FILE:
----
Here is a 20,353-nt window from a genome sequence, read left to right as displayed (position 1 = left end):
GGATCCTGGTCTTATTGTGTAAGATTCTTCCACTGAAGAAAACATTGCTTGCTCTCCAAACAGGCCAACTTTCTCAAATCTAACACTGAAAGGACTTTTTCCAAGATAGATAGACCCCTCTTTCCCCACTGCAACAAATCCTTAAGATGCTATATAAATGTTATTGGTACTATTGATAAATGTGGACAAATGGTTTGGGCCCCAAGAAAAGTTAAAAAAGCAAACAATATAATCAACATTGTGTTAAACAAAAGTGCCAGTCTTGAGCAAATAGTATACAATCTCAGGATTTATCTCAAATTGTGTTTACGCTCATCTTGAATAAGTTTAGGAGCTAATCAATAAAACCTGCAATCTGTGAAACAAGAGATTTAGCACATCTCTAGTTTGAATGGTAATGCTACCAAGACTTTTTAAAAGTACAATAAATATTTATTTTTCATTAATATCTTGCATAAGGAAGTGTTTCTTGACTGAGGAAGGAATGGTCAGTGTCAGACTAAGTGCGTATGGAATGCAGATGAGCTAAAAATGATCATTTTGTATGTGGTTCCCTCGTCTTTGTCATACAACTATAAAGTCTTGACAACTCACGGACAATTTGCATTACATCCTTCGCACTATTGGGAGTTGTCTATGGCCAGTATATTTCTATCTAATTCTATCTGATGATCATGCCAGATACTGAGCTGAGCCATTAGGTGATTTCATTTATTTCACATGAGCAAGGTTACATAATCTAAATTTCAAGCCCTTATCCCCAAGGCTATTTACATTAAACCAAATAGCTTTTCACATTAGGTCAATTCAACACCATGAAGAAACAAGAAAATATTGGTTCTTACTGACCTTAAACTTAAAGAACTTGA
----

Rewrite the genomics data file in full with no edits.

Here is a 20,353-nt window from a genome sequence, read left to right as displayed (position 1 = left end):
GGATCCTGGTCTTATTGTGTAAGATTCTTCCACTGAAGAAAACATTGCTTGCTCTCCAAACAGGCCAACTTTCTCAAATCTAACACTGAAAGGACTTTTTCCAAGATAGATAGACCCCTCTTTCCCCACTGCAACAAATCCTTAAGATGCTATATAAATGTTATTGGTACTATTGATAAATGTGGACAAATGGTTTGGGCCCCAAGAAAAGTTAAAAAAGCAAACAATATAATCAACATTGTGTTAAACAAAAGTGCCAGTCTTGAGCAAATAGTATACAATCTCAGGATTTATCTCAAATTGTGTTTACGCTCATCTTGAATAAGTTTAGGAGCTAATCAATAAAACCTGCAATCTGTGAAACAAGAGATTTAGCACATCTCTAGTTTGAATGGTAATGCTACCAAGACTTTTTAAAAGTACAATAAATATTTATTTTTCATTAATATCTTGCATAAGGAAGTGTTTCTTGACTGAGGAAGGAATGGTCAGTGTCAGACTAAGTGCGTATGGAATGCAGATGAGCTAAAAATGATCATTTTGTATGTGGTTCCCTCGTCTTTGTCATACAACTATAAAGTCTTGACAACTCACGGACAATTTGCATTACATCCTTCGCACTATTGGGAGTTGTCTATGGCCAGTATATTTCTATCTAATTCTATCTGATGATCATGCCAGATACTGAGCTGAGCCATTAGGTGATTTCATTTATTTCACATGAGCAAGGTTACATAATCTAAATTTCAAGCCCTTATCCCCAAGGCTATTTACATTAAACCAAATAGCTTTTCACATTAGGTCAATTCAACACCATGAAGAAACAAGAAAATATTGGTTCTTACTGACCTTAAACTTAAAGAACTTGA